Several years ago, I read the masterpiece The Emperor of All Maladies: A Biography of Cancer by Siddhartha Mukherjee. It made me wish I had gone to medical school like my sister Michelle. (If you know any high schoolers who show an interest in biology, do them a huge favor and give them this book.)
PBS also made a series out of the book in 2015. In one of the segments that stuck out to me, a doctor explained that everyone would rather work on cures rather than prevention. Why? He said that cures are sexier.
The following preventative measures may not be as sexy as those disposable sheets I mentioned above but they will help keep you healthy this cold and flu season.
Cover the basics
We’ve all heard the advice: eat a healthy diet, get enough sleep, exercise regularly, avoid excessive stress, wash your hands often, elude sick people and do not touch your eyes, nose and mouth with your (possibly contaminated) hands. I’m a bit out of balance at the moment—I scheduled too much this month—and need more sleep and less stress.
Consider getting a flu shot
Because my sister is surrounded by sick people, she gets the flu shot every year. Last year in the US, the flu killed 80,000 people—the most in over a decade. Apparently, having never had a flu shot, I’m taking my life in my hands. The Centers for Disease Control (CDC) website states that “The single best way to protect against the flu is to get vaccinated each year.”
If you usually get the flu shot but have recently taken up the zero-waste torch and so worry about the waste your flu shot will create, consider instead all of the waste a single hospital trip will generate. If you’ve whittled your waste down to such a small amount that you worry about one syringe, you waste less than about 99.9 percent of Americans—at least.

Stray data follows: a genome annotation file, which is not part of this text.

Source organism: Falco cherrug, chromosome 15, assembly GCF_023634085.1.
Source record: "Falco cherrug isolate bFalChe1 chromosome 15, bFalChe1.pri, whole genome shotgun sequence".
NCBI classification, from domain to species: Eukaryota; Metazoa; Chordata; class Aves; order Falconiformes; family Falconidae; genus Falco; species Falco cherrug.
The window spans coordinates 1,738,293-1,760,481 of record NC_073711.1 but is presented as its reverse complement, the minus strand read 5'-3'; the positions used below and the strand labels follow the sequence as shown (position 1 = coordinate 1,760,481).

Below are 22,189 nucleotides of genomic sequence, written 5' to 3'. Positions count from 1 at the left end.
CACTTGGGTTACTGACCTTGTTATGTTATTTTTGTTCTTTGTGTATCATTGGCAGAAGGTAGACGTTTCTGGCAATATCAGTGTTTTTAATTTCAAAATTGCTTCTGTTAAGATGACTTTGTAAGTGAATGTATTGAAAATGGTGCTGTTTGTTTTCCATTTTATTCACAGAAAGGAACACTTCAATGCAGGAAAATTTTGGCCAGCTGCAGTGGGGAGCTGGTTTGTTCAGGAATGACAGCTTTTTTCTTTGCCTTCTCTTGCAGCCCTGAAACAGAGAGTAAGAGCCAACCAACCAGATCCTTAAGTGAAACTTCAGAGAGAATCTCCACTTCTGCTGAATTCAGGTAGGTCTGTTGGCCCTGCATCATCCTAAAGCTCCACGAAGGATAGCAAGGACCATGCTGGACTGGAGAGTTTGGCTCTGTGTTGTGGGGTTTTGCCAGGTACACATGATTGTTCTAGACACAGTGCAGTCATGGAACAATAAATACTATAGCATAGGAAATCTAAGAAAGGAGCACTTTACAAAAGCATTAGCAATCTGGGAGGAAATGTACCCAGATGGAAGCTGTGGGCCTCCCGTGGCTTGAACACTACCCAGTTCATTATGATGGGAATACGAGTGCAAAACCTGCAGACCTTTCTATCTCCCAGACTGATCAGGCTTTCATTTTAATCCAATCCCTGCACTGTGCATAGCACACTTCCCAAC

And if you need to take meds, don’t let your zero-waste guilt syndrome (ZWGS) prevent you from taking them.
Go easy on the bleach
Wait, what? Won’t killing germs prevent illness? One problem with killing all the germs is we can’t build immunity to them if we never come into contact with any. And many household cleaners like bleach kill not only bad bacteria but good bacteria as well. As a result, our guts come into contact with fewer good microbes. The authors of The Good Gut, pioneers into research on the microbiome, advise us to clean our homes with less toxic ingredients, such as vinegar, castile soap and lemon juice.
Make fire cider
People swear by this stuff. Essentially, you steep garlic, onions, hot peppers, raw honey and spices in apple cider vinegar for a few weeks at least, strain it and if you feel a cold or flu coming on, drink some every day—or drink it if you feel well. Make sure you use vinegar with the live mother, such as Braggs, to get all the beneficial microbes. Raw honey also contains beneficial cultures. Check out this fire cider recipe from Kitchen Counter Culture.
Eat your kimchi*
After I kicked the plastic in 2011, I didn’t get so much as the sniffles for three years. Since then, I’ve had one cold (maybe two—I need to keep better track) and a nasty bug last winter while visiting my mom at Christmas. Before 2011, I caught every bug circulating every year for as long as I can remember. I’d so much as look at a small sniffling child and I’d come down with the flu.
Although I have only my own anecdotal evidence, I credit my improved health to a couple of things: cutting processed food (thus consuming more whole foods) and eating more fermented—i.e., probiotic—foods like my homemade kimchi. I eat at least one fermented food every day.
The beneficial bacteria teeming in fermented foods like sauerkraut, or dill pickles, or kvass, or fermented chutney or fermented salsa improve your gut flora, which controls your health, your mood and your weight. Fermented foods are also more nutritious than their non-fermented ingredients. Lacto-fermented vegetables contain higher levels of B vitamins, such as thiamin, riboflavin and niacin, for example. Fermentation also preserves vitamin C. Hence Captain James Cook took barrels of sauerkraut on his ships to help prevent scurvy in his crew.
In The Good Gut, the authors write “To create an environment where antibiotic use is infrequent, prevention is key. Having school-age children means that our household is a revolving door of runny noses and scratchy throats. Eating a nutritious diet and probiotic foods can help limit the number of illnesses and minimize their duration.”
*results may vary